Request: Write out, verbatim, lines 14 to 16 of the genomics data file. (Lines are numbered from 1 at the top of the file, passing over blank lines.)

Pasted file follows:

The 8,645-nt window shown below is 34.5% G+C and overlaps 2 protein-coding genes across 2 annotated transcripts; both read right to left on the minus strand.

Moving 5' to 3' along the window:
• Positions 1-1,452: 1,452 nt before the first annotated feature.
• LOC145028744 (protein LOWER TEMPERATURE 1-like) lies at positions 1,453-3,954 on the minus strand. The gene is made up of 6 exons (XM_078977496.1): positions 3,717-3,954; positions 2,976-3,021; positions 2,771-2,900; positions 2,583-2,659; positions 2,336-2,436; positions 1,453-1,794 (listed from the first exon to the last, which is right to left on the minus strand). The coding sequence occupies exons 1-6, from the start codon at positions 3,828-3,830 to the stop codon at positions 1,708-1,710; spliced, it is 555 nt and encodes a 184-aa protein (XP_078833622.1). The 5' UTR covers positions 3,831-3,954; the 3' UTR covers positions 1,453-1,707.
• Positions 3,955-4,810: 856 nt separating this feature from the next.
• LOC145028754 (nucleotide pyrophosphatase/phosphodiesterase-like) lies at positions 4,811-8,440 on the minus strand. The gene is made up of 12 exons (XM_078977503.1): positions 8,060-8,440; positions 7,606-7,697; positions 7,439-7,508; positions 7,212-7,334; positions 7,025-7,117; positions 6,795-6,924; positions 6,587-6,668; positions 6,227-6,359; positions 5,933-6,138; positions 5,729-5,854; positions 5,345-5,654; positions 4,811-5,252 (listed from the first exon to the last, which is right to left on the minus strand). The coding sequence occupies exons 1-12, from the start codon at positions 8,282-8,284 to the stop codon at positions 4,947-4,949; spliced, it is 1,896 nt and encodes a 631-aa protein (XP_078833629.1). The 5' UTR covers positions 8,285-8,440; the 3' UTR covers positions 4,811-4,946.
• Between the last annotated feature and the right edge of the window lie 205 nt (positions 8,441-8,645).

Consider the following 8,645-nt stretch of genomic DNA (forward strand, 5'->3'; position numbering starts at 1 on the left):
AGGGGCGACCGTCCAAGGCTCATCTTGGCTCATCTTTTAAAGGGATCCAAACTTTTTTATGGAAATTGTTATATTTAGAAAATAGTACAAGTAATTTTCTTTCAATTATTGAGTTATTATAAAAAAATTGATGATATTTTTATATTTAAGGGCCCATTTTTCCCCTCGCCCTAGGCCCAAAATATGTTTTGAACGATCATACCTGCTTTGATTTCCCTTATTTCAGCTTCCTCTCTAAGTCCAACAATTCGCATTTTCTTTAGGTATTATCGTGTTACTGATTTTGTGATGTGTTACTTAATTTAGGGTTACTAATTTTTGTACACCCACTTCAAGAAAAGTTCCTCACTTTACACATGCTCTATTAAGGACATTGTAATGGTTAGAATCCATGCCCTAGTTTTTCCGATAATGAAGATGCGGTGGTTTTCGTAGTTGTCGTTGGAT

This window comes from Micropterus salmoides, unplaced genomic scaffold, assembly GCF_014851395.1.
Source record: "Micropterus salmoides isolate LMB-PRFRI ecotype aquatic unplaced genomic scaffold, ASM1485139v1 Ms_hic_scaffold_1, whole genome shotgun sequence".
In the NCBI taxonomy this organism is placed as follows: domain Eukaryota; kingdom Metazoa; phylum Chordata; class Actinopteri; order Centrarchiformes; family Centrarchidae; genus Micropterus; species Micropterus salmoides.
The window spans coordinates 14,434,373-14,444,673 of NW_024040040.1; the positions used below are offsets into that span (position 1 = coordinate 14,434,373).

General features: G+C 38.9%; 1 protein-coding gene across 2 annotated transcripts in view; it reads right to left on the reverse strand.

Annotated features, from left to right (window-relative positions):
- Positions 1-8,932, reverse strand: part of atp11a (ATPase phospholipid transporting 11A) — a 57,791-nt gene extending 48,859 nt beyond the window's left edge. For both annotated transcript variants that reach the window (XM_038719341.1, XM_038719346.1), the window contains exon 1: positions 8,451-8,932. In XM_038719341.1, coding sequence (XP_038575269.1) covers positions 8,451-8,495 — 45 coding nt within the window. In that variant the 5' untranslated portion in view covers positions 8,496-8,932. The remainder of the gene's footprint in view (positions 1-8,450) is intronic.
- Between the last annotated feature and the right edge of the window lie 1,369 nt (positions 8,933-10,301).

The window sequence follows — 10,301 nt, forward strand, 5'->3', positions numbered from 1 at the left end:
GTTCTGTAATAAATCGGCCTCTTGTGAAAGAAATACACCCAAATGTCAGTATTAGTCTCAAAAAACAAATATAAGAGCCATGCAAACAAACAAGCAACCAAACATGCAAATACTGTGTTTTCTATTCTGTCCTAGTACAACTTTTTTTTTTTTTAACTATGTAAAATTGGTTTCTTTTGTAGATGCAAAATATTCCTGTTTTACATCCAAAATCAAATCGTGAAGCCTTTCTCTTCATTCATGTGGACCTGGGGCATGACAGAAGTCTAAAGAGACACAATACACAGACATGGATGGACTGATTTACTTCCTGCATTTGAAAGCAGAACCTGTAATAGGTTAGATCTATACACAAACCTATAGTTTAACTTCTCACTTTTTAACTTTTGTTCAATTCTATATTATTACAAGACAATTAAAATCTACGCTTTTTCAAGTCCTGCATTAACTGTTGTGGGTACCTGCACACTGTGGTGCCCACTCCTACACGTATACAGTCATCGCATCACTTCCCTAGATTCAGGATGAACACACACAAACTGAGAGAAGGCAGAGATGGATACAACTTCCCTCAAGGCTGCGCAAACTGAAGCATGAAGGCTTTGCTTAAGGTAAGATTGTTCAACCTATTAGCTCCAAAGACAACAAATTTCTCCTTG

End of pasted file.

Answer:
General features: G+C 38.9%; 1 protein-coding gene across 2 annotated transcripts in view; it reads right to left on the reverse strand.

Annotated features, from left to right (window-relative positions):
- Positions 1-8,932, reverse strand: part of atp11a (ATPase phospholipid transporting 11A) — a 57,791-nt gene extending 48,859 nt beyond the window's left edge. For both annotated transcript variants that reach the window (XM_038719341.1, XM_038719346.1), the window contains exon 1: positions 8,451-8,932. In XM_038719341.1, coding sequence (XP_038575269.1) covers positions 8,451-8,495 — 45 coding nt within the window. In that variant the 5' untranslated portion in view covers positions 8,496-8,932. The remainder of the gene's footprint in view (positions 1-8,450) is intronic.